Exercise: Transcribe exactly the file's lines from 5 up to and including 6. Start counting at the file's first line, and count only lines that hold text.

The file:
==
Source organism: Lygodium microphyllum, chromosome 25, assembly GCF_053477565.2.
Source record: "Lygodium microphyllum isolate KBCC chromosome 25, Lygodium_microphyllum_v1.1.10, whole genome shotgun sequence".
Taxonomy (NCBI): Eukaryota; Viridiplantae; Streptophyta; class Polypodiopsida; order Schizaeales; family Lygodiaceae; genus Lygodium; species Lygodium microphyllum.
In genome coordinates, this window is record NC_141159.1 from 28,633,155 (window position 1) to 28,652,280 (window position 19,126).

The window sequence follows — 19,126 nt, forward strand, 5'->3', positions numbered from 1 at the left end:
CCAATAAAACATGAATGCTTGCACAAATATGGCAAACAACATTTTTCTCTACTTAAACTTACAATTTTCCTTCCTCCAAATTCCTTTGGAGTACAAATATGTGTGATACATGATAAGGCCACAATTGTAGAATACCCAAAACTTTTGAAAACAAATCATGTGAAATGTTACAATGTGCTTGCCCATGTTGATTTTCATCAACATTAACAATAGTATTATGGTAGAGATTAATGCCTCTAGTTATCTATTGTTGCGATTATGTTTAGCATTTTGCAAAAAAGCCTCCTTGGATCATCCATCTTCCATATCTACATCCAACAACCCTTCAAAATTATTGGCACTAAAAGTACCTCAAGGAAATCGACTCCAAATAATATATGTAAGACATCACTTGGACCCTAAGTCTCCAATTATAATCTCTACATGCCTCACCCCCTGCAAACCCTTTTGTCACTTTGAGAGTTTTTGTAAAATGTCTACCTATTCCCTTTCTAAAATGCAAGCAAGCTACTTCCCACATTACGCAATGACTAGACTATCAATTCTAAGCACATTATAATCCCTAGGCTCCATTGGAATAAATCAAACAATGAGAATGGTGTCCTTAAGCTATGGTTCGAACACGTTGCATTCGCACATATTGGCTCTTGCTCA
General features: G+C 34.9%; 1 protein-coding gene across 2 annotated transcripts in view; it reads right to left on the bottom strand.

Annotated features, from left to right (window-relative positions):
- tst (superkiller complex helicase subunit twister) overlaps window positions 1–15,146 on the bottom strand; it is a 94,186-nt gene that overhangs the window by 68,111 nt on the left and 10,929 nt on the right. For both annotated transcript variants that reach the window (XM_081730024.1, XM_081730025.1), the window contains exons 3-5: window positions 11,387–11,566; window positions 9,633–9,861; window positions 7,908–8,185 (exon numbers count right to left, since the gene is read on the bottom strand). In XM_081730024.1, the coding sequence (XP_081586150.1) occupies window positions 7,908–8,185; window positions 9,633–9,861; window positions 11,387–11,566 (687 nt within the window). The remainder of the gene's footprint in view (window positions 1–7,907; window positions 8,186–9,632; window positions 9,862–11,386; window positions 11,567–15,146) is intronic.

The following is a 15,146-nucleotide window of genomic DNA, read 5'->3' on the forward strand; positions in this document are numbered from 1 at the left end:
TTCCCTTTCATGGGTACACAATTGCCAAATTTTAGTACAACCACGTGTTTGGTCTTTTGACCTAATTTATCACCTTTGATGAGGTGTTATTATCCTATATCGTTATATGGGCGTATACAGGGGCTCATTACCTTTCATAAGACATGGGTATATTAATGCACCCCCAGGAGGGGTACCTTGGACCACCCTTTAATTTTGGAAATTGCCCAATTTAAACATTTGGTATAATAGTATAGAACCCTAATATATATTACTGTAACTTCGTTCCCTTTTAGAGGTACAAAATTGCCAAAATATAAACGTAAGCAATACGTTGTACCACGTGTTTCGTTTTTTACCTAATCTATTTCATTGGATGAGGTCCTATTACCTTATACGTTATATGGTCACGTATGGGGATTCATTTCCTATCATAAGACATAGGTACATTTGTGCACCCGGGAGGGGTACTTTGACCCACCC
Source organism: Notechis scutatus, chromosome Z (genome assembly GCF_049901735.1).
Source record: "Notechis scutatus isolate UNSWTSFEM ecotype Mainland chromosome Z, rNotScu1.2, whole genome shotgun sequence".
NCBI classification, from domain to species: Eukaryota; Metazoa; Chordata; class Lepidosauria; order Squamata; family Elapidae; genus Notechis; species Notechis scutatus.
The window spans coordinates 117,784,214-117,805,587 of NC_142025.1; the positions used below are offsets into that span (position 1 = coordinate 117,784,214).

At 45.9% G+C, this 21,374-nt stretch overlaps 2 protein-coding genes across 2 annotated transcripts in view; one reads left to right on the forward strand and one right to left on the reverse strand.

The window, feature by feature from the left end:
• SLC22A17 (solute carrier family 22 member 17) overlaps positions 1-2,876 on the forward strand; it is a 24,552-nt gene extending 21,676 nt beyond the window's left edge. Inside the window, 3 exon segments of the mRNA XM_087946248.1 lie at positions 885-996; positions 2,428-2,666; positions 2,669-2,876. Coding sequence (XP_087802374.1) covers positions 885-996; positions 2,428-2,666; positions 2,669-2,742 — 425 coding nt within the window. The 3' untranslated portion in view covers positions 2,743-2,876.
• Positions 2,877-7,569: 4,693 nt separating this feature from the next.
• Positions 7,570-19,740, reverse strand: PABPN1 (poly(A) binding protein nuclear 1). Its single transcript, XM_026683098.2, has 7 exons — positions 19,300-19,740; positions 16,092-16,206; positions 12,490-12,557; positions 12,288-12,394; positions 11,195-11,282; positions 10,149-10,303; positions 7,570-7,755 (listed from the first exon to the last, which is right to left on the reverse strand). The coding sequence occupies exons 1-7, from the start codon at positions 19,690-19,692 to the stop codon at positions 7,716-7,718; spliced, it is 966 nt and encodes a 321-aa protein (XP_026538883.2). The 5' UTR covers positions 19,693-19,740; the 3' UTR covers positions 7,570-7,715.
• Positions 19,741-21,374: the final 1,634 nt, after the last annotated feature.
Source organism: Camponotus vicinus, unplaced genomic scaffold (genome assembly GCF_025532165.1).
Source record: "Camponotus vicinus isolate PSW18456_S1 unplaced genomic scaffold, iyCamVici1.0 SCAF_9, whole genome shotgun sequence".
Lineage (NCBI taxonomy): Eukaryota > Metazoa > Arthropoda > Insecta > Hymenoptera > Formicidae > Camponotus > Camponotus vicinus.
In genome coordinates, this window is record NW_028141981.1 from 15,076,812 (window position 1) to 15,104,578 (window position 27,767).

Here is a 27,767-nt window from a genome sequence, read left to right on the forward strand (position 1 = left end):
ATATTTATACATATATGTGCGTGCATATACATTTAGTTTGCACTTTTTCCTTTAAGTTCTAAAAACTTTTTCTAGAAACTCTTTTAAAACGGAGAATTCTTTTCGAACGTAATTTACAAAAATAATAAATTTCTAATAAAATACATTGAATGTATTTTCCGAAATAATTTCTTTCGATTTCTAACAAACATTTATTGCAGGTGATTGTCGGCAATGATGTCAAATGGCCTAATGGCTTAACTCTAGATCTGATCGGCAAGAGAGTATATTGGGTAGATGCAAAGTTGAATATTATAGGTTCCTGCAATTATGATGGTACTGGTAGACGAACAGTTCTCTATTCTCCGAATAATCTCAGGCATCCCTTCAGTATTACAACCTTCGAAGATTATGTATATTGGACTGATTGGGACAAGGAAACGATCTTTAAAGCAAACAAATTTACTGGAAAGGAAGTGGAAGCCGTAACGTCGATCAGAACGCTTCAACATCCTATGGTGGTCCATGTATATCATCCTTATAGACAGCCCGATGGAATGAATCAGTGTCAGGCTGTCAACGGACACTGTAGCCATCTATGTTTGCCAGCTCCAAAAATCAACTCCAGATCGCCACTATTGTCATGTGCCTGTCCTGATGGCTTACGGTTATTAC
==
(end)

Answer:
The window sequence follows — 19,126 nt, forward strand, 5'->3', positions numbered from 1 at the left end:
CCAATAAAACATGAATGCTTGCACAAATATGGCAAACAACATTTTTCTCTACTTAAACTTACAATTTTCCTTCCTCCAAATTCCTTTGGAGTACAAATATGTGTGATACATGATAAGGCCACAATTGTAGAATACCCAAAACTTTTGAAAACAAATCATGTGAAATGTTACAATGTGCTTGCCCATGTTGATTTTCATCAACATTAACAATAGTATTATGGTAGAGATTAATGCCTCTAGTTATCTATTGTTGCGATTATGTTTAGCATTTTGCAAAAAAGCCTCCTTGGATCATCCATCTTCCATATCTACATCCAACAACCCTTCAAAATTATTGGCACTAAAAGTACCTCAAGGAAATCGACTCCAAATAATATATGTAAGACATCACTTGGACCCTAAGTCTCCAATTATAATCTCTACATGCCTCACCCCCTGCAAACCCTTTTGTCACTTTGAGAGTTTTTGTAAAATGTCTACCTATTCCCTTTCTAAAATGCAAGCAAGCTACTTCCCACATTACGCAATGACTAGACTATCAATTCTAAGCACATTATAATCCCTAGGCTCCATTGGAATAAATCAAACAATGAGAATGGTGTCCTTAAGCTATGGTTCGAACACGTTGCATTCGCACATATTGGCTCTTGCTCA